4. Metaphors – There are seemingly harmless words like white, black, human capital, volcanic anger, etc. and when we use them they may imply things that we never intended. It is necessary to use our words carefully, respectfully and with love towards those we are addressing or referring to.
  5. Lenses – We all come to the table wearing many lenses whether they be existential, social, psychological, political, economical, etc. Often times our beliefs are results of the country we live in and the time period we are in. As Christians, God’s opinion should have first place in our hearts, minds and lives. Thus we should be aware of the lenses we wear and make an effort to remove them.
  6. Flip the Narrative, Embrace Diversity – This means to open up the conversation. When discussing issues of race, make sure there are different races represented. For example, when talking about “white privilege” do not simply ask people who all look the same
  7. Pray for milkshakes – While Prof A shared about his life, I learned things about prayer I did not know before. I learned that every decision is a theological one, even the decision to buy a weekly $2.30 Mcdonalds milkshake. (My prof shared about how he would pray about whether to spend money weekly on milkshakes or not). Honestly, for me, prayer sometimes seems tiresome, exhausting, and time-consuming. But through this course and other courses I am learning how liberating prayer is because it implies that every single part of my life matters. Also, I am not a good steward of my life. I have only been around for 26 years; God has much more wisdom than me. I want God to have the monopoly over my life.  Even now, I am so confused with what I am doing at seminary or why I am here. But I want to take it one day at a time, one semester at a time, just as Prof A prayed when he drove by Mcdonald’s. Sometimes the Lord said yes and sometimes the Lord said no. May the Lord teach me to listen to Him in all my decisions whether big or small.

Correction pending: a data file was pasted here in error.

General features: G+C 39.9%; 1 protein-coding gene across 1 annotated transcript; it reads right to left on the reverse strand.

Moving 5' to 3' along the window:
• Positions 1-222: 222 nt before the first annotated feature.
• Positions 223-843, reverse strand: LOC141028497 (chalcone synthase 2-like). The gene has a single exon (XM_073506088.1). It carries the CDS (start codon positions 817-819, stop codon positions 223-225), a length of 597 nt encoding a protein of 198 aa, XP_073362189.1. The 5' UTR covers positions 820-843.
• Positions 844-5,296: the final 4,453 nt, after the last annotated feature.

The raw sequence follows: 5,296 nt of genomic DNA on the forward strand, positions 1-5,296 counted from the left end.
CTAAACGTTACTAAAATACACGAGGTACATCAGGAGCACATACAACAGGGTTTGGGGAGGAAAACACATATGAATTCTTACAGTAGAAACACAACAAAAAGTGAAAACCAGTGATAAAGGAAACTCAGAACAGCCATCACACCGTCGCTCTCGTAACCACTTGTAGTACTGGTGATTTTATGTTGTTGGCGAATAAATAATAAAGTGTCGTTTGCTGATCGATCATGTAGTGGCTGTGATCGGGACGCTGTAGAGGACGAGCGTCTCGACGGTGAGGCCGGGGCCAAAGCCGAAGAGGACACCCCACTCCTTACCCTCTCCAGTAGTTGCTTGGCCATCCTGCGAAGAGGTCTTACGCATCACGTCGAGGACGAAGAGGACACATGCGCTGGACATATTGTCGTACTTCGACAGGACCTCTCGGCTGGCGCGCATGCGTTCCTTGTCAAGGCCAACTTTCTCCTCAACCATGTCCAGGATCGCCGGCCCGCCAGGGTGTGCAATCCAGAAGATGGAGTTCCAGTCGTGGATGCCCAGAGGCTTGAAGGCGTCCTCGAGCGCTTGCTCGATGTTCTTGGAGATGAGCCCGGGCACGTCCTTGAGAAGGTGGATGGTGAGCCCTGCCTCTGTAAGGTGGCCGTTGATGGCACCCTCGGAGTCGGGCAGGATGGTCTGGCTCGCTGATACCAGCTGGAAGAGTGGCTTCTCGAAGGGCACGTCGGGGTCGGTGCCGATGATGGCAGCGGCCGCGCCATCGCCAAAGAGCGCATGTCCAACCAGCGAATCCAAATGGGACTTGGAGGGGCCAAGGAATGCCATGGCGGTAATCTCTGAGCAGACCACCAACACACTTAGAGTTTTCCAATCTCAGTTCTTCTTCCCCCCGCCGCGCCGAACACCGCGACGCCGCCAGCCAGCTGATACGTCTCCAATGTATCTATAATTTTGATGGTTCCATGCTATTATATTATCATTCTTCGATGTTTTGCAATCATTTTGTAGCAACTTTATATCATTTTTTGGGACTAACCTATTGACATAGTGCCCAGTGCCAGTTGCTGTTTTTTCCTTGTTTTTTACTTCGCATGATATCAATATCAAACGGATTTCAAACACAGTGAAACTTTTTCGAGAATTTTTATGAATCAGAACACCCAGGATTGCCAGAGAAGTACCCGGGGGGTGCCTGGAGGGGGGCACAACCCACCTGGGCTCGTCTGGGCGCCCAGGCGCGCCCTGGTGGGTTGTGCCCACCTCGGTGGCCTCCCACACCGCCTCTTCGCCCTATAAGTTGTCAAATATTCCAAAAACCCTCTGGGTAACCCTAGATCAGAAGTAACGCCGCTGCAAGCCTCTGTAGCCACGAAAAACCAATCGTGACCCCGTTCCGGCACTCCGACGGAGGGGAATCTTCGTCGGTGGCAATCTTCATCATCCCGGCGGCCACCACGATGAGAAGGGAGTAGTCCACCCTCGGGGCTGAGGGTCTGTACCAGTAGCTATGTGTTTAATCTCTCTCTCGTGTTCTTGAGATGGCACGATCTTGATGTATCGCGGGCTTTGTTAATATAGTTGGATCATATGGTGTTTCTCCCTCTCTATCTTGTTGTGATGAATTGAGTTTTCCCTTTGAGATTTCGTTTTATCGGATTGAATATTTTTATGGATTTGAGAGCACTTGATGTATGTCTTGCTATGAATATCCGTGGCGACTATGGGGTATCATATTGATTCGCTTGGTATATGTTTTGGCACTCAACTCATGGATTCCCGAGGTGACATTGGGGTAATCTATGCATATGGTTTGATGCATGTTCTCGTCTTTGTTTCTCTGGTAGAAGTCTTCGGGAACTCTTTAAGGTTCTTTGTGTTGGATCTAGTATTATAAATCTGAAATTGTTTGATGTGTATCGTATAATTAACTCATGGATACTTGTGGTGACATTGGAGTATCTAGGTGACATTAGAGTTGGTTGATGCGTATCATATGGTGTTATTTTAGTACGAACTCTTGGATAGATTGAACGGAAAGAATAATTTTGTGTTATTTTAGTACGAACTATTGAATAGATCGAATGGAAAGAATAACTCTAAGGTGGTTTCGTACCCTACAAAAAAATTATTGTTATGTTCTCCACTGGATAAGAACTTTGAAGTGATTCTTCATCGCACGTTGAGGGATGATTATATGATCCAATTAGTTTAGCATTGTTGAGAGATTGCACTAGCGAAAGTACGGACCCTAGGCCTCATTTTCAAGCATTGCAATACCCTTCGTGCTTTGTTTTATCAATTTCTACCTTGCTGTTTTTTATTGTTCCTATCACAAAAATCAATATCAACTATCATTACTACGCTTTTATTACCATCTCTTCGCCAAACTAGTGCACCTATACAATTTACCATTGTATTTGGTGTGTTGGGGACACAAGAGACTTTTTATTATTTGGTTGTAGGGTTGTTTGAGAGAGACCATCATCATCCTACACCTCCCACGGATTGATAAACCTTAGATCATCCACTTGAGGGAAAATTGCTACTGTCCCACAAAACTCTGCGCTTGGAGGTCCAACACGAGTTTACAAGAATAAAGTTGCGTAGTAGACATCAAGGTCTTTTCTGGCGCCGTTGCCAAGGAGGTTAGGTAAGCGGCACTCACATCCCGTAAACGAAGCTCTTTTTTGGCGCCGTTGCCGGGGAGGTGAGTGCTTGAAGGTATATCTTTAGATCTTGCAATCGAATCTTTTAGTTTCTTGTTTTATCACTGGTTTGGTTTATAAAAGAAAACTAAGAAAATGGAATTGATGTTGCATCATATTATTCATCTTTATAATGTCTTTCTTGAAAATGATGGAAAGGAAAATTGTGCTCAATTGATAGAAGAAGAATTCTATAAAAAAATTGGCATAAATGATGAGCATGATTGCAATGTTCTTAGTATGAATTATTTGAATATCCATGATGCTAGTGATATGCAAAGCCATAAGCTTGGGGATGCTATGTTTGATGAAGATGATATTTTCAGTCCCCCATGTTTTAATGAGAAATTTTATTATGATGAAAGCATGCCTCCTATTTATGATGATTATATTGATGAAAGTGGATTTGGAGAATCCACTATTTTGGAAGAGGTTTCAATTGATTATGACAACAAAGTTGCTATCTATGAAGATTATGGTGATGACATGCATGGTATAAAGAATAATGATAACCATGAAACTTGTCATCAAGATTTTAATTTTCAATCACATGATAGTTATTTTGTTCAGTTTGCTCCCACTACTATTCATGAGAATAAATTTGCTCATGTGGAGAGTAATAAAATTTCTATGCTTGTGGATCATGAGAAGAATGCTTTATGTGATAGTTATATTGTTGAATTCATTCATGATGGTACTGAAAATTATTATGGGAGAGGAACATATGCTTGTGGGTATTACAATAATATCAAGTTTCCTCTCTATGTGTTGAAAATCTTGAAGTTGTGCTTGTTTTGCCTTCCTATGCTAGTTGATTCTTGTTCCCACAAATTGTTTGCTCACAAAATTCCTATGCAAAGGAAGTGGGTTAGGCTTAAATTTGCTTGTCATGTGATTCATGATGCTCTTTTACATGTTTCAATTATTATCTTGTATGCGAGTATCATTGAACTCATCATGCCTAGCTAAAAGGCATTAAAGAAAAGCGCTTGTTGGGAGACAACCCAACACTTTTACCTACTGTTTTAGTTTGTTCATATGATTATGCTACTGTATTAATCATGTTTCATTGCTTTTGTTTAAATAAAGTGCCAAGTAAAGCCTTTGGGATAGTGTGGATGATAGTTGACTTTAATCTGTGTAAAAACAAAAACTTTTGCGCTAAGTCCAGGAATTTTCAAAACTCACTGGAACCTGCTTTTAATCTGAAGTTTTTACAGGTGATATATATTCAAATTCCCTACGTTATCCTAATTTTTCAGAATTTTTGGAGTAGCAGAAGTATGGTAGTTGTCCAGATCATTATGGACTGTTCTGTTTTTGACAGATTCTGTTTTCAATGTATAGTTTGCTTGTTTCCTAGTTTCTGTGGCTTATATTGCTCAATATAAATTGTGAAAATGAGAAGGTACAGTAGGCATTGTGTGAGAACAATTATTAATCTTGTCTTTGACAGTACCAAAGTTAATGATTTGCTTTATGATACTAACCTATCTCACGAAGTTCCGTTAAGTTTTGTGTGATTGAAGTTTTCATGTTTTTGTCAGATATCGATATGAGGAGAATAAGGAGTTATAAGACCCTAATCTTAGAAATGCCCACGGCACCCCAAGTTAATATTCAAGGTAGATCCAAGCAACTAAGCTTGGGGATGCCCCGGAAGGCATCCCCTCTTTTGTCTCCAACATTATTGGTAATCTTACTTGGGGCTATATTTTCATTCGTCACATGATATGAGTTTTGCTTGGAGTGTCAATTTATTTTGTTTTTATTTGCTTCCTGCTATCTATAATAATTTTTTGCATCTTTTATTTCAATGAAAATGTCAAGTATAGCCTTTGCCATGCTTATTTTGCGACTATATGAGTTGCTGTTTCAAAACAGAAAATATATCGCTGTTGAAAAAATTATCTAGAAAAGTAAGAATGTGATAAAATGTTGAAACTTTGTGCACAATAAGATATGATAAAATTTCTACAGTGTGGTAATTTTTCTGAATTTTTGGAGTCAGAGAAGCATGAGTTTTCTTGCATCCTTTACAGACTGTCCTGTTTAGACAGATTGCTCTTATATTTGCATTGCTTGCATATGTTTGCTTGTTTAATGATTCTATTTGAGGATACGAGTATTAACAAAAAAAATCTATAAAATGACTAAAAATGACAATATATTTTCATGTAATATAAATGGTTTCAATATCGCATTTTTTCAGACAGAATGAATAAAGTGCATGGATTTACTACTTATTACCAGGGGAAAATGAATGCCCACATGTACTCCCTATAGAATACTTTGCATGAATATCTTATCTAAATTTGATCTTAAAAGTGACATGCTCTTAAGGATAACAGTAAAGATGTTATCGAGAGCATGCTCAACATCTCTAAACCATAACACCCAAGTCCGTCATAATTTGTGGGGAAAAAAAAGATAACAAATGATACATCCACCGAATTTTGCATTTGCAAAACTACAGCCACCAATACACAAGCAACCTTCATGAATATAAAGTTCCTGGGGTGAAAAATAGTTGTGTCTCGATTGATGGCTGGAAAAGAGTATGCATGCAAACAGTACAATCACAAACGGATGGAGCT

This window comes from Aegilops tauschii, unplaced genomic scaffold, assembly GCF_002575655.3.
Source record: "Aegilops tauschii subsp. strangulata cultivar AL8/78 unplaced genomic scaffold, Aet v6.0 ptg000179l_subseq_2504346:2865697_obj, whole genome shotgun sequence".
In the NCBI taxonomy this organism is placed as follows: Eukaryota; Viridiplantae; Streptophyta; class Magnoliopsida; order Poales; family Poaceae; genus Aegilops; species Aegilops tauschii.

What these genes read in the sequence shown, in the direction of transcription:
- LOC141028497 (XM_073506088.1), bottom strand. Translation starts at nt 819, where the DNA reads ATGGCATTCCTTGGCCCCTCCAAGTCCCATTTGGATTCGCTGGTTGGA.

Ways this course was helpful

“Humans don’t want to hear about the depth of human depravity.”

This course was so uncomfortable because we were forced to come face to face with difficult questions. For example, why are children allowed to suffer? Or ISIS allowed to exist? Why do we spend so much money on coffee? And why do we not notice when thousands of people are dying around us? Why do we spend time and money in seminary when so many people need Him outside the walls of Moody? Is there a better gospel?  I needed to ask these questions. I need to be shaken out of my bubble where my biggest dilemma is deciding whether to get Indian or Chinese food for dinner or what to watch on netflix. I live a charmed life. I cannot deny it. It is like a living version of the Hunger Games and I live in the capital. I’m glad that in this class I could be reminded of that. Every week, Prof A would survey the room and comment on how wealthy we are. This was helpful because it brought me back to reality.

It seems like this was a morbid class, but it wasn’t completely. I saw hope through this class. The honesty was refreshing because healing cannot be done until we diagnose the state we are in. There is a huge idol in US churches and it’s green; it’s money. But we are not powerless before it. We don’t have to hate and criticize American culture or wait to be shipped off to a foreign country for our real ministry to start. The US is ripe for harvest; we are plump and overfed. And God is mercifully opening our eyes to this.

Another point Prof A often shared is that “ministry is everywhere.” It is even in my neighborhood elderly home. There are so many refugees and unreached people in Chicago right now. They are inside their homes waiting for someone to minister to them. I can start right now. This was very encouraging to me.